Apple beat its own profit forecast by a massive 70 per cent on Wednesday, but it would seem that investors were not impressed with the news, nor were they excited by Apple's conservative guidance for the third quarter - the stock sank 10 per cent on the following day.
Analysts suggest that the reason for the decline is that Apple has been priced for perfection - expectations are too high.
Immediately following the results announcement, Piper Jaffray analyst Eugene Munster told CNBC that despite the relatively good fiscal second quarter figures "with Apple expectations always so high, nothing is going to make the Street happy today."
Needham & Co. analyst Charles Wolf told clients: "The risks in the Apple story have more to do with investors' expectations than fundamentals", citing "unrealistically embedded exponential projections".
Reuters suggests that Apple's stock trades on the idea that Apple will handily surpass its own forecasts. It would seem that investors have stopped placing as much stock in Apple's financial forecasts as they have in the past, choosing to make their own predictions for Apple - and possibly setting the bar too high.
Apple's tendency to publish unremarkable expectations may be another reason why Apple's results didn't excite despite beating the companies expectations.
Investors may be have tired of Apple's low sales predictions. "Investors do not believe Apple's guidance and have much higher unpublished expectations," wrote American Technology Research analyst Shaw Wu in a note to clients on Thursday, reports Reuters.
Analysts are suggesting that Apple is underplaying expected sales when it makes its predictions. Gartner researcher Martin Reynolds doesn't believe that Apple can't see into its own business: "They could've been a little more aggressive in their forecast in light of the success of the iPod," he said, according to Reuters.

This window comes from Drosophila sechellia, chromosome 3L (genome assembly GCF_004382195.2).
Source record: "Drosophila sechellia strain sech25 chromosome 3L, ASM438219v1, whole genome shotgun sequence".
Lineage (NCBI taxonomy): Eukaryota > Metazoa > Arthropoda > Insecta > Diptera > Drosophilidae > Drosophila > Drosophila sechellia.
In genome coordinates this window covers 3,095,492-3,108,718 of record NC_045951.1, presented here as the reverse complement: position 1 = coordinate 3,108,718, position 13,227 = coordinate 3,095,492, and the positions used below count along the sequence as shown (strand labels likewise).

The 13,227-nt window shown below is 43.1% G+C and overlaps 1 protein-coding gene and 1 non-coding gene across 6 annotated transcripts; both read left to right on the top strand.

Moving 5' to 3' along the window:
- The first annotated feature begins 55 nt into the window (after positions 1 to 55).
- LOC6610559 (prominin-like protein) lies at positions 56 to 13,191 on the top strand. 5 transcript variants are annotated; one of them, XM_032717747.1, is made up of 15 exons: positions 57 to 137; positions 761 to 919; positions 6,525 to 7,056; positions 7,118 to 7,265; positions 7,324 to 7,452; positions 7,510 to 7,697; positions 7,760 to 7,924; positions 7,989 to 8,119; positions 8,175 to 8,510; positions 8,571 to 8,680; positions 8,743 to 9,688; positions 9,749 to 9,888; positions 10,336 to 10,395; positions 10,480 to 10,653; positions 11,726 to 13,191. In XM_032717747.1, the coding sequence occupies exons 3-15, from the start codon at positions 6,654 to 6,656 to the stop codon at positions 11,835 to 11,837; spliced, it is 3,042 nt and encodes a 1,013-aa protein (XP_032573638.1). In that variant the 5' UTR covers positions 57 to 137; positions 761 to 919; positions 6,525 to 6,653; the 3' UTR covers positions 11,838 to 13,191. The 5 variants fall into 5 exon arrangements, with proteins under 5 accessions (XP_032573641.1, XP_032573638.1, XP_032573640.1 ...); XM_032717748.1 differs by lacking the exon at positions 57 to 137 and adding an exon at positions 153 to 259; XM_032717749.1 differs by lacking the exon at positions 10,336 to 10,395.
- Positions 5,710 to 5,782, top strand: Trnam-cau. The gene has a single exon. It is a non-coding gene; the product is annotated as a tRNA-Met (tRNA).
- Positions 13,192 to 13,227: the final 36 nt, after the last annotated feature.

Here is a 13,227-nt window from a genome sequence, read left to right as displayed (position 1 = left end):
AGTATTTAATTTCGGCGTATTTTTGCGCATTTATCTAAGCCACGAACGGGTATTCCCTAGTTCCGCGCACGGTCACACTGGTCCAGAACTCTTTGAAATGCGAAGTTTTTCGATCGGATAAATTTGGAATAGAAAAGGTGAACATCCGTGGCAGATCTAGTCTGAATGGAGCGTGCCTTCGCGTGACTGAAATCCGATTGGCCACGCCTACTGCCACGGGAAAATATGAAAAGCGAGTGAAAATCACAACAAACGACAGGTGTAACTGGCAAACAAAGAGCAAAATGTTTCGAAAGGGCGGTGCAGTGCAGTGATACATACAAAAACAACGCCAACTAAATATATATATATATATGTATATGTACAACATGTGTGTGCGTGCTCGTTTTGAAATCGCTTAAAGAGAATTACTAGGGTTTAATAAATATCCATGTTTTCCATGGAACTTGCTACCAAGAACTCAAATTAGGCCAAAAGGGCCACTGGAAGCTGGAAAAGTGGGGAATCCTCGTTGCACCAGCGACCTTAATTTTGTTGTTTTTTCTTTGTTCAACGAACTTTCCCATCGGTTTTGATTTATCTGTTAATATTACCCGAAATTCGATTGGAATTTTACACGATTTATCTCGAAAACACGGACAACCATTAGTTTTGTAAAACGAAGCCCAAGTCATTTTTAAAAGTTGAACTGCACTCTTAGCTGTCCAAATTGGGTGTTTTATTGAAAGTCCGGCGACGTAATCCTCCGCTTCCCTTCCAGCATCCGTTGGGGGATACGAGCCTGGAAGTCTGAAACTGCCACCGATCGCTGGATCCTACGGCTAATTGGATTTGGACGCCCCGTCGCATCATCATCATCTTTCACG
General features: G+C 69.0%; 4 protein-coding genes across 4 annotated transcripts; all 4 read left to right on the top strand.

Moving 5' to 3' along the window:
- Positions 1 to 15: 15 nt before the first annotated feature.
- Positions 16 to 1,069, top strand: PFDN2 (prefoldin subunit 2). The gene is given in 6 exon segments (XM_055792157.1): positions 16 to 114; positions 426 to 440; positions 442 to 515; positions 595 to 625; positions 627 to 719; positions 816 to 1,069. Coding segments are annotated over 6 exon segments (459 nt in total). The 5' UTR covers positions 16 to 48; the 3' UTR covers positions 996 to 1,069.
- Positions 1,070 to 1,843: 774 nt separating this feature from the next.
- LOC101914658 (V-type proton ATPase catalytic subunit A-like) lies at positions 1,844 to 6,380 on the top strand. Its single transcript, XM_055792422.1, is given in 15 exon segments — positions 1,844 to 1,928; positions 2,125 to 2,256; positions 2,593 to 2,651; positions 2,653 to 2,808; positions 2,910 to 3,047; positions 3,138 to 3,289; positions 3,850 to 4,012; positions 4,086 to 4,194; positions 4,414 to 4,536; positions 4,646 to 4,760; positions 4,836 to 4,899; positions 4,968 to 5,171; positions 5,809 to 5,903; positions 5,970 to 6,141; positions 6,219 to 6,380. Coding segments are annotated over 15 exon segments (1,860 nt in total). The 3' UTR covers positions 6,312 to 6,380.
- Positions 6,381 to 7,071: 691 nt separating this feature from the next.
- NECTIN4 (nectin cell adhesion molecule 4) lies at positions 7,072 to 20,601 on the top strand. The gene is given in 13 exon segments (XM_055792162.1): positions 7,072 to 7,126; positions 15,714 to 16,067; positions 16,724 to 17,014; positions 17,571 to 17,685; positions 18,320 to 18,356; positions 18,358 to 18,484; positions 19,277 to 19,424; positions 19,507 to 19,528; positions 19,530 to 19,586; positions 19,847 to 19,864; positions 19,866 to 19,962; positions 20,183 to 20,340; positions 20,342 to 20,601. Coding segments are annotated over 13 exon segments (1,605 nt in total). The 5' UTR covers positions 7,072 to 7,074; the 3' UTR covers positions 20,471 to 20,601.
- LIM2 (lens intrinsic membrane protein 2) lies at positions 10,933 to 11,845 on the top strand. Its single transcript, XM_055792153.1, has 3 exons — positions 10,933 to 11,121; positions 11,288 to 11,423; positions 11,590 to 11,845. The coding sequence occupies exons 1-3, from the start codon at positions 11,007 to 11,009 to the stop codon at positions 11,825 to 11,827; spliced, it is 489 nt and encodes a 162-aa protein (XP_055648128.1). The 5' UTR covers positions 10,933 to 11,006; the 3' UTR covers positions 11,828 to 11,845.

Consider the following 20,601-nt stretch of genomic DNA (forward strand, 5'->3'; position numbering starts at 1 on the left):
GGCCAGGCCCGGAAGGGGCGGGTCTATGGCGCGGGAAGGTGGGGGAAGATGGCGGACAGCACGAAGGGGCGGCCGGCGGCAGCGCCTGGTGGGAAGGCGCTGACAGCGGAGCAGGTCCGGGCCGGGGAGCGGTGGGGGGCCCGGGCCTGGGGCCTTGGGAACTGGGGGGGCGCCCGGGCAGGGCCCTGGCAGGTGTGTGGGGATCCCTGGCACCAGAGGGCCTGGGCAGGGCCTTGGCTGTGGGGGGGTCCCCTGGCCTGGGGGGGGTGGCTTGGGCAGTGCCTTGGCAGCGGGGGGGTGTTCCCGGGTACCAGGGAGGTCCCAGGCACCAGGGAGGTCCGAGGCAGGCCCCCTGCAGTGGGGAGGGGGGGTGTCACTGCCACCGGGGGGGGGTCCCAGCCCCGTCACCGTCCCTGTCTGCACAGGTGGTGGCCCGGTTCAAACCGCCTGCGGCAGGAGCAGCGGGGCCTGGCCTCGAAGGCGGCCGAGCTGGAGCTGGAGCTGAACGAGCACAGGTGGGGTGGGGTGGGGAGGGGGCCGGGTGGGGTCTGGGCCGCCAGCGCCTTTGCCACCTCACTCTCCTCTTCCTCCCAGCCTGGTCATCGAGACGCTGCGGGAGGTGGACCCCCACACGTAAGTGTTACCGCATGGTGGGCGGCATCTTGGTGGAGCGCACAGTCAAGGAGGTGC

Booz Allen Hamilton partner Barry Jaruzelski indicated that Apple's financial conservatism could be wise considering the difficulty of accurately predicting sales of a fad consumer electronics product. Jaruzelski explained: "Apple now has some of the dynamics of the toy business, or retail, which are both incredibly spiky and have faddish aspects to them. It's inherently less predictable."
Apple may find it harder to keep up the momentum, constantly breaking its financial results records as it has done in recent quarters. Wu said: "The big blowout surprise results may be tougher for Apple to sustain if its business gets tougher. We also believe the likelihood of these big upside surprises will decrease with tough comparisons and operating leverage approaching its peak."
So much is riding on the continued success of the iPod that if the device failed to become a phenomenal success, "the subsequent disappointment could hurt the highflying stock price," he said.
Similarly, Munster warned that the company needs to quickly "get some exciting products out there or else the Street's appetite is going to wane."
Wu did maintain however that Apple remains best positioned to benefit from the growing digital music industry.